An Audit of Laparoscopic Surgery in a Developing Country in East Africa at the Beginning of a Surgeon's Learning Curve
Highlights on Medicine and Medical Research Vol. 5,
23 April 2021
Background: In many surgical conditions, laparoscopic surgery has been used for surgical access. In the West, laparoscopic cholecystectomy is the gold standard treatment for cholecystitis. On the other hand controversy has been generated with laparoscopic appendicectomy due to the cost, time consuming nature of the procedure, together with many trocar sites which in all approximate to the length of an open appendicectomy incision. The advantages of laparoscopic surgery include an early return to normal lifestyle, shorter hospital stay and a reduced postoperative analgesia requirement. The purpose of this study is to audit the initial laparoscopic units experience in a developing country in East Africa.
Methods: This was a retrospective study conducted in the Department of Surgery. All patients that consented to laparoscopic cholecystectomy and laparoscopic appendicectomy over the initial period of 13 months were included in this study.
Results: A total of thirty (30) patients consented to having laparoscopic surgery; Ten (10) patients consented to laparoscopic cholecystectomies with a male:female ration of 1:2.33 and twenty (20) patients consented to laparoscopic appendicectomies with a male:female ratio of 1:1.2. The mean operating time was 58.5 minutes for laparoscopic cholecystectomy and 40.45 minutes for laparoscopic appendicectomy. The duration of post-operative admission ranged from 3 days to 5 days with a mean duration of 4.2 days for laparoscopic cholecystectomy and from 2 days to 5 days with a mean of 2.65 days for laparoscopic appendicectomy. No complications were reported apart from spinal headache in 2 patients (2.6%) out of the total laparoscopic procedures. There were no readmissions over the one month of follow up.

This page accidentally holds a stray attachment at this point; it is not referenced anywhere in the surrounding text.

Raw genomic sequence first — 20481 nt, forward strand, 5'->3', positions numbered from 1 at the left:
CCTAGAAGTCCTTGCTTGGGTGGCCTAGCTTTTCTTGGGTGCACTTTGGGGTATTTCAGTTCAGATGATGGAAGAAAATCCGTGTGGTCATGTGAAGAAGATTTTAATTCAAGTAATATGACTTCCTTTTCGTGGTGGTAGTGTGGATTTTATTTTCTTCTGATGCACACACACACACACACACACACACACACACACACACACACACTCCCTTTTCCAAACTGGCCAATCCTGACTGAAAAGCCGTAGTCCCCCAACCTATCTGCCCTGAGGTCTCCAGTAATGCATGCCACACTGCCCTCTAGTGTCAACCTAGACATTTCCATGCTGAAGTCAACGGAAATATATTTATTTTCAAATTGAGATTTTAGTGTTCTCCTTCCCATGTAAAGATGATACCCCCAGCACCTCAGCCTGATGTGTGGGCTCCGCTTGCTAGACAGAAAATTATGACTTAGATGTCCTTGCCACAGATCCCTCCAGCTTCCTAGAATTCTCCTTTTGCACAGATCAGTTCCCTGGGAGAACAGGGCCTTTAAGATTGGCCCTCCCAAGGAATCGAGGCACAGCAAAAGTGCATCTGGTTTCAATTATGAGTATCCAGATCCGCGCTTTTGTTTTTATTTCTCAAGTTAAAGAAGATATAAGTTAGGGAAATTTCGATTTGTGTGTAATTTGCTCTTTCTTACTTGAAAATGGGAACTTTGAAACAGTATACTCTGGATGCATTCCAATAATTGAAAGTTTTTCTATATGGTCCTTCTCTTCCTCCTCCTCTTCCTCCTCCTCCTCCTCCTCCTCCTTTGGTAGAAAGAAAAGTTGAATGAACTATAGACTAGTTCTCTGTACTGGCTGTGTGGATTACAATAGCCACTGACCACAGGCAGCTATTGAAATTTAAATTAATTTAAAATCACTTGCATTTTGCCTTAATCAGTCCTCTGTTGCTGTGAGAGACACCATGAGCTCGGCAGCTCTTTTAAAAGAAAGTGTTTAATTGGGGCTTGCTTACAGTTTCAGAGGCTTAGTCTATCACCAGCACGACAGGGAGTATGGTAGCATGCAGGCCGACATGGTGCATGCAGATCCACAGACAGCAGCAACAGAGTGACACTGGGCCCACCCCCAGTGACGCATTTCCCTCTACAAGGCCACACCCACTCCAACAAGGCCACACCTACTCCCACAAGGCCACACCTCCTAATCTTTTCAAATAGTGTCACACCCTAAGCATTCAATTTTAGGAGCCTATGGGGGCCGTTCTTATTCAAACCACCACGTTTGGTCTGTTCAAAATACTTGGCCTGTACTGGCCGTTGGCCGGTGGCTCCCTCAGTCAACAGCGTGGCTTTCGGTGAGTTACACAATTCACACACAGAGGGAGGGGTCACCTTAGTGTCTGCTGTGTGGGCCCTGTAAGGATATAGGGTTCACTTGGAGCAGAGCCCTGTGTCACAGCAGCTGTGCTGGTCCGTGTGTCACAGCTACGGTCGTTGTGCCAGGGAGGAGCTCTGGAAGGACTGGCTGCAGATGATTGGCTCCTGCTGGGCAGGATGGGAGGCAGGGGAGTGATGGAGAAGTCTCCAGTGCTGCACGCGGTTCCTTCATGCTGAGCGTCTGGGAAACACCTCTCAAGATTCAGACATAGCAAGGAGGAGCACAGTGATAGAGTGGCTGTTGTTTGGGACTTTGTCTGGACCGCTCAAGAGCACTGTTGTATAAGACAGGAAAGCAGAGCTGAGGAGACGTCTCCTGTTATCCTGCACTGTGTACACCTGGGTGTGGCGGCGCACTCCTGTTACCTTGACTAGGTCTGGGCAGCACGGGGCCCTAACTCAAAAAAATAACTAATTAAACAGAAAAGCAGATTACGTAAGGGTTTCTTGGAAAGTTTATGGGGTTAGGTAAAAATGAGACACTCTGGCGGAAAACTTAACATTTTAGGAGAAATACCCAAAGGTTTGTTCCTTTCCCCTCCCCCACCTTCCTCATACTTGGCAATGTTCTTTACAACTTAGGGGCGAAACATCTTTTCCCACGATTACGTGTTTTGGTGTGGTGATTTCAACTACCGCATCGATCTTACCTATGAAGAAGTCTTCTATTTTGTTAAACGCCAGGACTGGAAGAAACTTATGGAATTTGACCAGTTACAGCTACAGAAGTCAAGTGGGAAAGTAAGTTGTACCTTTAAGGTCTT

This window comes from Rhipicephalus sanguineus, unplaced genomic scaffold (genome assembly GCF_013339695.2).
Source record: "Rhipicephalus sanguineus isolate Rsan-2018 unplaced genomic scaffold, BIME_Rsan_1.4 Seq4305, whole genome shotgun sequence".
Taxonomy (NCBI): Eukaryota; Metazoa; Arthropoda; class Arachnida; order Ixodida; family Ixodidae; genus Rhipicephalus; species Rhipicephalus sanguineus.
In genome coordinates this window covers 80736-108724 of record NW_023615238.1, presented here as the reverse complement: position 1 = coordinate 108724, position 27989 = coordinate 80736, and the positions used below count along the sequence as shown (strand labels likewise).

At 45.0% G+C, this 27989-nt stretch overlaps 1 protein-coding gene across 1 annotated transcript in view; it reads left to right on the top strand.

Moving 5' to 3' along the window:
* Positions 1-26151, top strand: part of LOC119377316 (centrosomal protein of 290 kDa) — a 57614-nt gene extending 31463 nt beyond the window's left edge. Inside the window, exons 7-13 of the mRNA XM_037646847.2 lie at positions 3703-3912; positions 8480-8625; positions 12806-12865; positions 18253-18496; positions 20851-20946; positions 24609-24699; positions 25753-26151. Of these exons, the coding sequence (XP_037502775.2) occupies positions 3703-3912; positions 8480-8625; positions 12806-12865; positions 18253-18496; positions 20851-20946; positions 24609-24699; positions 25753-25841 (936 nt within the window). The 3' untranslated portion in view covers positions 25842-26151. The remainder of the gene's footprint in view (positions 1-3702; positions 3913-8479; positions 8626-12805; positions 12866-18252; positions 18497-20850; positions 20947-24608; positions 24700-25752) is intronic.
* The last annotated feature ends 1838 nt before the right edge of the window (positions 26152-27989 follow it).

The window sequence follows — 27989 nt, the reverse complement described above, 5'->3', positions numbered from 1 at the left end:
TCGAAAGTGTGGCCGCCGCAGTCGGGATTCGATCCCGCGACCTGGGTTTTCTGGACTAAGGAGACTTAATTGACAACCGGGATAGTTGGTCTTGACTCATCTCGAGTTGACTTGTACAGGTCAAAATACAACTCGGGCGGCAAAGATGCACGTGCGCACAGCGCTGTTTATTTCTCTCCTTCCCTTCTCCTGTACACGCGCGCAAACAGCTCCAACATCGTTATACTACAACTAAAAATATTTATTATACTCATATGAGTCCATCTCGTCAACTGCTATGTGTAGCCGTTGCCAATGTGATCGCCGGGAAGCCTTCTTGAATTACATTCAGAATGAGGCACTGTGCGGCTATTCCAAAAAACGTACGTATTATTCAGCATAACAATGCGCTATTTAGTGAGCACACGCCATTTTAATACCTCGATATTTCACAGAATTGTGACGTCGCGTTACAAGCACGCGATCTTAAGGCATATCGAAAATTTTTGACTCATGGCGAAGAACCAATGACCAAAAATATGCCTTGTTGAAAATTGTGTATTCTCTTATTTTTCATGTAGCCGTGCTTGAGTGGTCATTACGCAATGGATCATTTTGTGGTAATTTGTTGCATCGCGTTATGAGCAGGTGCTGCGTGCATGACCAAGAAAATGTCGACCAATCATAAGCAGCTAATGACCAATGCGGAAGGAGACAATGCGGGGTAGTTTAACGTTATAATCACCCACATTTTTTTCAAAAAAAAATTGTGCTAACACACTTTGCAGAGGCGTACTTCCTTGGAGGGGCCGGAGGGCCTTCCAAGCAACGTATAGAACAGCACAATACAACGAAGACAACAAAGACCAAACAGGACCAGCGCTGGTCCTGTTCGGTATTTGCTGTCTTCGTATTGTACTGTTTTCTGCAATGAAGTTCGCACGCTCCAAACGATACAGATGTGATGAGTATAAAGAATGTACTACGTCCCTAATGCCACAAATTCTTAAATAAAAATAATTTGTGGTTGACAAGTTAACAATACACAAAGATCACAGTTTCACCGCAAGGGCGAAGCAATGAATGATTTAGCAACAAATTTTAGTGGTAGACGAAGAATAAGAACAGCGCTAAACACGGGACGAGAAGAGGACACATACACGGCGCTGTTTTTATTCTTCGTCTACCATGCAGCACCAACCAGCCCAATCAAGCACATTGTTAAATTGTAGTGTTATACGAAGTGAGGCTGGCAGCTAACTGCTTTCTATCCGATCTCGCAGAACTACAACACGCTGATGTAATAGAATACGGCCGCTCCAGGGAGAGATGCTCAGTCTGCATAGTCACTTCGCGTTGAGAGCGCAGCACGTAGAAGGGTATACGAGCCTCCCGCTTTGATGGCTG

Conclusions: Laparoscopic cholecystectomy and laparoscopic appendicectomy allows for early discharge and is safe. In Uganda, the low incidence of cholecystitis compared to the higher incidence of appendicitis, supports the adoption of laparoscopic appendicectomy compared to cholecystectomy for hand and eye coordination training. The surgeons’ initial cases of laparoscopic procedures have demonstrated an adequate level of safety which supports laparoscopic appendicectomy to acquire the basic laparoscopic surgery skills.
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